In 1950, she received permission from the Vatican to start her own order, the Missionaries of Charity, who vow "to put [themselves] entirely and wholeheartedly at the free service of the poor." Today the order numbers more than 3,000 sisters, 500 brothers, and 4 million lay workers worldwide; their projects include street outreach, clinics, children's homes, homes for the dying, and a leper colony.

Necessity is ...  Where would've Edison been without it?

Mother's Day - Julia Ward Howe, who wrote "The Battle Hymn of the Republic," suggested the idea of a "Mothers' Peace Day" in 1872, but the first public observance of Mother's Day in the US was in 1907, in Grafton, W.Va. That year Anna Jarvis of Philadelphia asked her mother's old church to host a celebration on the anniversary of the death of her mother, a Civil War-era activist. Many cities and states adopted the tradition before President Woodrow Wilson declared Mother's Day, celebrated on the second Sunday in May, a national holiday in 1914.

Unfortunately, Ms. Jarvis's achievement soon turned sour for her, and she spent her maternal inheritance campaigning – even filing lawsuits and getting arrested – to stop the commercialization of the holiday. Shortly before her death, she told a reporter that she was sorry she had ever started Mother's Day.

Sources: 'The Random House Historical Dictionary of American Slang,' 'The Oxford Dictionary of Phrase and Fable,' 'What Where When New England,' Mojo Wire, 'The Facts on File Encyclopedia of Word and Phrase Origins,' and the Nobel Museum.

[TVLand will feature four of TV's favorite moms on a TV Land Mother's Day Marathon, starting at 8PM (EST). The selected moms are from The Brady Bunch, I Love Lucy, Leave It To Beaver and The Donna Reed Show. Ed.]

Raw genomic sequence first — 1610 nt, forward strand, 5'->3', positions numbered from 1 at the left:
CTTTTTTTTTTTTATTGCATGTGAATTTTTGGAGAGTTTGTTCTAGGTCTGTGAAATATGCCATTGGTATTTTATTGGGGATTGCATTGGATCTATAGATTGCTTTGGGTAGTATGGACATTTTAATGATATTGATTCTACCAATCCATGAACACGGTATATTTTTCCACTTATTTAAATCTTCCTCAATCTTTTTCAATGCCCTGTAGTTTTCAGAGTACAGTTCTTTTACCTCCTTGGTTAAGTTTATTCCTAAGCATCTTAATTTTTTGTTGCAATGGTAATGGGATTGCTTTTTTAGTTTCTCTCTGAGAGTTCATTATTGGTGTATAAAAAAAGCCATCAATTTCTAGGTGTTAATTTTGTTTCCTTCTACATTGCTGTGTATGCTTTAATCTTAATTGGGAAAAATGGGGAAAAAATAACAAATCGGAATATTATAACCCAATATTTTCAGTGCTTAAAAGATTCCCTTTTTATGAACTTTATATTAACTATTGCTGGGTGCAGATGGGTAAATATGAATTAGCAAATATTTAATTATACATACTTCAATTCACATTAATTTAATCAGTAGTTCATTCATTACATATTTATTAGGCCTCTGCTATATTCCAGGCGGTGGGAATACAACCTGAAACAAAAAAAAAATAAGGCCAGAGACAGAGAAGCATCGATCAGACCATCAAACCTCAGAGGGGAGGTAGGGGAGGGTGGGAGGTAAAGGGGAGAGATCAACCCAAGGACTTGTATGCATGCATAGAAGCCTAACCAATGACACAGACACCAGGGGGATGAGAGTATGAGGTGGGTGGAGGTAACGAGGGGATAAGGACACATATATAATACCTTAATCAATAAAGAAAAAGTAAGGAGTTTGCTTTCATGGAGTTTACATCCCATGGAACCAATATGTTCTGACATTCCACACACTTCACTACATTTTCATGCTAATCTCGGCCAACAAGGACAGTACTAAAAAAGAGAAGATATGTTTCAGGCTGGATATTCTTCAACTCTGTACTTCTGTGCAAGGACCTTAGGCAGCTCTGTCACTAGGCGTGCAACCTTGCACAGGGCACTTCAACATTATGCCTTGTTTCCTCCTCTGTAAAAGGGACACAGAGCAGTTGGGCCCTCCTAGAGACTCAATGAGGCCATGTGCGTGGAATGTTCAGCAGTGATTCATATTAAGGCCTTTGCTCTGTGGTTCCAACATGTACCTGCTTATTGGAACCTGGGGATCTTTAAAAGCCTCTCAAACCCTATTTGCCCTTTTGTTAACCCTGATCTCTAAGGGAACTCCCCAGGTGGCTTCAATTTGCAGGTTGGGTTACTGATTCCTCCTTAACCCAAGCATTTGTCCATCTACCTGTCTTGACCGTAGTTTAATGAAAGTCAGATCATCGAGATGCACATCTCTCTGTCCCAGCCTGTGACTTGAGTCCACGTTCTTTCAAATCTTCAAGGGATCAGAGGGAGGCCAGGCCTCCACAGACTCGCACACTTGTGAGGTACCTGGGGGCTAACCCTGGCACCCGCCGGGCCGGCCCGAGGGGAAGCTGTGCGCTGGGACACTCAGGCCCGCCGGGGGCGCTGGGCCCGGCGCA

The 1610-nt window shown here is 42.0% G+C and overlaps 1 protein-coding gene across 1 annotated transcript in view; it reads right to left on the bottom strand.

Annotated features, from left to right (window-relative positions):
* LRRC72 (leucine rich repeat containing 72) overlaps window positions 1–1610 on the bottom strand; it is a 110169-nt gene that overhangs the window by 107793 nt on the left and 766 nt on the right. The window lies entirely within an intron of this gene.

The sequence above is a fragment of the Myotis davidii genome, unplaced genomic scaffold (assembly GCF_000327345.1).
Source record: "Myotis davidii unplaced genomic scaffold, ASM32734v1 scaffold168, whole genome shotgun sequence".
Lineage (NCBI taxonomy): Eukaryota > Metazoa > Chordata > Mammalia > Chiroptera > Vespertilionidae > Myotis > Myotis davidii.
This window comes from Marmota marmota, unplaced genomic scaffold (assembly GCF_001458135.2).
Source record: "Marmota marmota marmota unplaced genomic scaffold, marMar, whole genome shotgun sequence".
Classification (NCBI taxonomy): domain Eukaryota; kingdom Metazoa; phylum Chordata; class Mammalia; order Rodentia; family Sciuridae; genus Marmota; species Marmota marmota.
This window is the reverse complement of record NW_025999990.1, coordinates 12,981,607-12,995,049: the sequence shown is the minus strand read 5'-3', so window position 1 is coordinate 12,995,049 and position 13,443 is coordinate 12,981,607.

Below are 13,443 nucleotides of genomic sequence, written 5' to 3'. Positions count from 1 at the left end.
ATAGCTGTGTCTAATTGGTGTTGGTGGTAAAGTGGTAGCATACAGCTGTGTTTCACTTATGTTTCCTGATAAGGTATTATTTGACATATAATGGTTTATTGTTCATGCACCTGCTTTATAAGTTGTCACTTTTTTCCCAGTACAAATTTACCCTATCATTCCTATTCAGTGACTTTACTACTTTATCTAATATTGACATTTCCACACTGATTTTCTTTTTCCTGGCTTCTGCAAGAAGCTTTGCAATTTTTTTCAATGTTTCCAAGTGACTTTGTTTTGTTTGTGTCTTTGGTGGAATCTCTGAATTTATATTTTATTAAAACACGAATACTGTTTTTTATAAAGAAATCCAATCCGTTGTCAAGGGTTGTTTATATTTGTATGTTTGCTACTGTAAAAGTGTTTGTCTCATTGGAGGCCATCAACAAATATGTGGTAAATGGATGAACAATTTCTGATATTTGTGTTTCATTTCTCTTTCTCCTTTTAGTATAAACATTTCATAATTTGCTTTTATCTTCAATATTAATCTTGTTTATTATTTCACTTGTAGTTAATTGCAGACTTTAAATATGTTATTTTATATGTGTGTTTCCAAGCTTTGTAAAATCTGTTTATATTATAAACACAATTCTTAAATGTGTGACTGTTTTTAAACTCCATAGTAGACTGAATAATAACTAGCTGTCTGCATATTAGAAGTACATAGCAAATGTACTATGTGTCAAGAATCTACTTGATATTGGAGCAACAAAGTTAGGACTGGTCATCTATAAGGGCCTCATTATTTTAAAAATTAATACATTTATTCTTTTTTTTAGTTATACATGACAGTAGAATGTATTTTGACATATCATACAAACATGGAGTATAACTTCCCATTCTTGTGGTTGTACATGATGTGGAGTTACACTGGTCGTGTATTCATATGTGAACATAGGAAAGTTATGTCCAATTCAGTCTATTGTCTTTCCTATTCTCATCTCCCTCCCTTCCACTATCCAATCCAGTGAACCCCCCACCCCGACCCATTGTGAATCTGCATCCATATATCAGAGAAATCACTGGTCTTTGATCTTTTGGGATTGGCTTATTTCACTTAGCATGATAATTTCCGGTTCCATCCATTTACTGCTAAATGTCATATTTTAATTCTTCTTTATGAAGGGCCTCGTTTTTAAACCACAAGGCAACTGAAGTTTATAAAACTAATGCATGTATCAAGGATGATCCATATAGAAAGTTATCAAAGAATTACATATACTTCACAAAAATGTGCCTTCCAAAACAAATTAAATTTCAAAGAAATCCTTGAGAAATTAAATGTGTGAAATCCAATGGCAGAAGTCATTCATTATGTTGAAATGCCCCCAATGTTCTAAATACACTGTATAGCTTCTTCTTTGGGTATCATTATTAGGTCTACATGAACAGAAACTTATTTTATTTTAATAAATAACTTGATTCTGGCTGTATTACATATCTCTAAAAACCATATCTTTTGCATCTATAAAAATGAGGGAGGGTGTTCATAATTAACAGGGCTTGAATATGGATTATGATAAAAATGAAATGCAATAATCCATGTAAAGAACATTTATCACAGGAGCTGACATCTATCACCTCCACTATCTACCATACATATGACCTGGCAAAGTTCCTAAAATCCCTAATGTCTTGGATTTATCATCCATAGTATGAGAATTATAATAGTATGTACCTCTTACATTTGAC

The Cheek of It! Streaker Bares All for Queen!

LONDON May 08, 2002 (Reuters) - A male streaker gave Britain's Queen Elizabeth a revealing surprise during a visit to the northern English town of Gateshead on Tuesday when he ran naked in front of her black limousine. 

The man, wearing only a pair of running shoes, faced jeers from crowds of royalists who had lined the streets to greet the 76-year-old monarch, celebrating 50 years on the throne this year. 

Four burly police officers wrestled the man to the ground, and sat on him while the royal procession passed. 

One grey-haired woman, bedecked in Union Jack scarf and plastic hat, emerged from the crowd to express her anger at the sign of disrespect. 

Newcastle police said they had arrested a 27-year-old man and that he was being questioned.

How Proteins Talk to Each Other
By Patrice Pages

May 6, 2002 (BNL) — Proteins perform distinct and very well-defined tasks, but little is known about how interactions among them are structured at the cellular level. Now, two physicists reveal that—at least in yeast cells—these interactions are not random, but well organized.

"Although scientists understand how a given protein interacts with other proteins, the way they connect with each other as a whole remains mysterious," says Sergei Maslov, a physicist at the Brookhaven National Laboratory, one of the study's two authors.